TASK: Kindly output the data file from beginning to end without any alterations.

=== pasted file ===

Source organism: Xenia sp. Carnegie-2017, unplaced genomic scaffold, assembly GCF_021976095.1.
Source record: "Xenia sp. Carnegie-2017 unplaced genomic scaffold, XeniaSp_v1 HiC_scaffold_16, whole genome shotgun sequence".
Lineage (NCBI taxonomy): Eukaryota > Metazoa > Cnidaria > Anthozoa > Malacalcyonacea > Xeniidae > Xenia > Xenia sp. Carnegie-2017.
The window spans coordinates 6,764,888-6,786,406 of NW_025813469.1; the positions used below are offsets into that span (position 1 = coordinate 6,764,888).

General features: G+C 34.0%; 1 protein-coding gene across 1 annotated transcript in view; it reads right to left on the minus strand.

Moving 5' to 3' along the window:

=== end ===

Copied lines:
Source organism: Xenia sp. Carnegie-2017, unplaced genomic scaffold, assembly GCF_021976095.1.
Source record: "Xenia sp. Carnegie-2017 unplaced genomic scaffold, XeniaSp_v1 HiC_scaffold_16, whole genome shotgun sequence".
Lineage (NCBI taxonomy): Eukaryota > Metazoa > Cnidaria > Anthozoa > Malacalcyonacea > Xeniidae > Xenia > Xenia sp. Carnegie-2017.
The window spans coordinates 6,764,888-6,786,406 of NW_025813469.1; the positions used below are offsets into that span (position 1 = coordinate 6,764,888).

General features: G+C 34.0%; 1 protein-coding gene across 1 annotated transcript in view; it reads right to left on the minus strand.

Moving 5' to 3' along the window: